Congress eventually restored order and appropriated the necessary funds to finish the job. Changes were made to stabilize the shifting base and correct other structural deficiencies, and the monument officially opened to the public Oct. 9, 1888. (A year later The Washington Star described it as "a place where women faint and strong men tremble.") At the time, it was the tallest man-made structure in the world, and today it remains the tallest piece of free-standing masonry work in existence. Set on 41 acres of open space, rising 555 feet, 5' inches and weighing 81,120 tons, the monument is, as the Federal Writer's Project noted in 1937, "the material symbol of Washington the city and Washington the man."
This very prominence makes any repair difficult. Aside from altering the panorama of the city itself exterior scaffolding will go up in the spring and obscure the monument for two years the restoration of such a historic landmark poses considerable challenges. Contractors now bidding for the scaffolding must meet exacting demands. The grid, which will be covered with architectural fabric for aesthetic reasons, will have to be strong enough to withstand gale winds and still not damage the face of the monument.
The project is divided into three phases. Phase one, for which Congress provided $1.9 million, involves removing and replacing the electrical, heating and air-conditioning systems and refurbishing the elevator. Once this part is completed, sometime in the spring, visitors again will be able to ascend to the top. Phase two, which will include all the exterior work and require the scaffolding, will cost $6 million. Congress and Target Stores have provided $1 million each for that cost, and the balance is being donated by other corporate sponsors, including Kodak, 3M Corp., Proctor & Gamble Co., Visa USA Inc., Coca-Cola Co. and Discovery Communications Inc.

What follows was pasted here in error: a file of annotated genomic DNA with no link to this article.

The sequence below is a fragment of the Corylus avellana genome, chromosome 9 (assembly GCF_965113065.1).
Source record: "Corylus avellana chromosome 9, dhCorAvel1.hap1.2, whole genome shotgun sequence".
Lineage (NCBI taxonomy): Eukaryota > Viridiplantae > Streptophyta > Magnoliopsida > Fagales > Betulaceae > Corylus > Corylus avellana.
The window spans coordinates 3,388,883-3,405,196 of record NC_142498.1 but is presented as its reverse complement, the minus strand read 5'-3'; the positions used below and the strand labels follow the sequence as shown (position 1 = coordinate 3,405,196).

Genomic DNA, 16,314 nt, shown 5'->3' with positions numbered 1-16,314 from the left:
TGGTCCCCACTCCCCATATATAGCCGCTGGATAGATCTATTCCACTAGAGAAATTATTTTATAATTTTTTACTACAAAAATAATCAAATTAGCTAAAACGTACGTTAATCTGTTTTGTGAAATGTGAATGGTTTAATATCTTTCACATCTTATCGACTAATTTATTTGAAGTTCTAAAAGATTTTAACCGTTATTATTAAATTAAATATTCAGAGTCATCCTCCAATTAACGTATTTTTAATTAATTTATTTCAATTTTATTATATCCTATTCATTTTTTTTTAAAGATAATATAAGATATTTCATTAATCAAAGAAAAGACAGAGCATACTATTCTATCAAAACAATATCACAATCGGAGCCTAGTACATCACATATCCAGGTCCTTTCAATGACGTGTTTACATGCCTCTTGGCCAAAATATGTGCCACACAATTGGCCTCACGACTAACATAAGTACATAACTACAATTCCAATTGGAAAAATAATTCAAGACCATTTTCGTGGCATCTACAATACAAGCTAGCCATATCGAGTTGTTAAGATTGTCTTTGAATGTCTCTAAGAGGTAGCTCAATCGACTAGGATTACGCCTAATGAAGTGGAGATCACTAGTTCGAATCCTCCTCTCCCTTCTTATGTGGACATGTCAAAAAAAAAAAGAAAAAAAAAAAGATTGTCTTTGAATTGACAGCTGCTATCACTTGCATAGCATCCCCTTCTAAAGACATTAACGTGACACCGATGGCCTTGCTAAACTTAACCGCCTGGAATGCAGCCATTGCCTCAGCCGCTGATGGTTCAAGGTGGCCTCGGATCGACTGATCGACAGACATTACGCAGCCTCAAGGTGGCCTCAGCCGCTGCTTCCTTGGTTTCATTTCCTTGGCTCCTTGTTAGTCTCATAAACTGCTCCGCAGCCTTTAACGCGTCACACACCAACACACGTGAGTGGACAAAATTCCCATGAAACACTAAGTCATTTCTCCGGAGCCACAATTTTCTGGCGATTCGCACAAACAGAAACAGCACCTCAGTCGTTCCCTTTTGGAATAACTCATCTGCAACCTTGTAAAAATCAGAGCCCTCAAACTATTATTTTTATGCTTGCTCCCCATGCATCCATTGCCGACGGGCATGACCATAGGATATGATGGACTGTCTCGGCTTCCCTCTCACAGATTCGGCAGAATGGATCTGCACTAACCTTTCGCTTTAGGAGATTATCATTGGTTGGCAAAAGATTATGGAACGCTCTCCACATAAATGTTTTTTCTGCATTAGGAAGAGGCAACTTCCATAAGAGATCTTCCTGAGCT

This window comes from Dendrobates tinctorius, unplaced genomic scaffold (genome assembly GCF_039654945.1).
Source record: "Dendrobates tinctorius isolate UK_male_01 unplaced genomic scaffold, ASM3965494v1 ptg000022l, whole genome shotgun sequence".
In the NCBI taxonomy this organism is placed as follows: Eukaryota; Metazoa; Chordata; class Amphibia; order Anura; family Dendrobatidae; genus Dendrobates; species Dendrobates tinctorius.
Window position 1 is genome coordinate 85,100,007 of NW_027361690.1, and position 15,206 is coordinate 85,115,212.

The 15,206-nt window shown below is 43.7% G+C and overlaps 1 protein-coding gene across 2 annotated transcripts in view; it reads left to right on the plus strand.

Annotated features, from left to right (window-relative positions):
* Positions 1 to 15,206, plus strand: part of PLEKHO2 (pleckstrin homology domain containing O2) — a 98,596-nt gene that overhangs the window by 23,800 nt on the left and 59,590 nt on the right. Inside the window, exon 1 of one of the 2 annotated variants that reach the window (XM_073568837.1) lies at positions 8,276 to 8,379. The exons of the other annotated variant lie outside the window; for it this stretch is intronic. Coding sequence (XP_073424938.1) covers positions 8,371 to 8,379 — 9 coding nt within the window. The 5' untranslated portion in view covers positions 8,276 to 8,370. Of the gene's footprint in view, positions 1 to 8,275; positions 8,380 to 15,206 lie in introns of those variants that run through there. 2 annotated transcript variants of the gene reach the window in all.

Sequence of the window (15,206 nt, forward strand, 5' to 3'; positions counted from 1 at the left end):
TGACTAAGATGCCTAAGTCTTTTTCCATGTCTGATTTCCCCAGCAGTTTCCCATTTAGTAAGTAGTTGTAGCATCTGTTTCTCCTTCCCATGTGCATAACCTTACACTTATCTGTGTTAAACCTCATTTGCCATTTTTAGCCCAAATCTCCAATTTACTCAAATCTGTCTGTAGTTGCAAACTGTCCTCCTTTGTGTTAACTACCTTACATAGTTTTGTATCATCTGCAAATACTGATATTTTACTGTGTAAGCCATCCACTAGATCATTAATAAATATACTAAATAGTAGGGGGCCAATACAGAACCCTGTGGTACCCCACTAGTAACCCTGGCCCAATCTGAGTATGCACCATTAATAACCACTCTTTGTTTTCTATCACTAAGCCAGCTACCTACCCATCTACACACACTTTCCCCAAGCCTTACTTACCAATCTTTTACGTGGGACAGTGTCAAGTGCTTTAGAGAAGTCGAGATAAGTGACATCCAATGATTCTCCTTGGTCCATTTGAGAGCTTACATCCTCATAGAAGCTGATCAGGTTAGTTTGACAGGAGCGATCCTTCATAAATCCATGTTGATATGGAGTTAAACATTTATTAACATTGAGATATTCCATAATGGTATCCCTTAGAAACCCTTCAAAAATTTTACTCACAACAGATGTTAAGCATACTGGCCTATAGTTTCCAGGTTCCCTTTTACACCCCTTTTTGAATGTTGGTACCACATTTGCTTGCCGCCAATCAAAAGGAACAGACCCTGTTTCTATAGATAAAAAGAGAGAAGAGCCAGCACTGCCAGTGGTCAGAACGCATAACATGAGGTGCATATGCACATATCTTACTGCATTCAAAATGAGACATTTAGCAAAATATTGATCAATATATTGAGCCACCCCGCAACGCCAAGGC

Phase three, still in the planning stages, will focus on the observation levels and is projected to cost $1.5 million. The plan is to solicit private donations for that piece of the work. The Park Service also is considering setting up exhibits on the renovation, possibly on the grounds of the monument, so visitors will be exposed to the scope of the job.
No one knows what surprises await the experts who will examine the 93,600 square feet of surface up close, once the scaffolding gives them access. One of the many oddities of the monument is that the best materials are at the top and the worst at the bottom, the opposite of what you would expect.
In the oldest section, blocks of marble are backed by rubble masonry up to the 152-foot level. When construction was resumed, government engineers substituted the rubble masonry backing for a solid wall of New England granite. Beyond the 452-foot level, where the walls are thinner, the monument is made of solid marble. (Most of the marble is from Baltimore County, save for 26 feet beginning at the 152-foot level.)
The last time the monument was given such professional scrutiny, in 1934-35, engineers were astonished at the scars. One stone block near the top of the monument, was so damaged by lightning that it had to be replaced with a 1,200-pound slab of marble. At the very least, a lot of mortar will have to be replaced. In the 1930s, 48,046 linear feet were refilled and mortar was again repaired in 1964.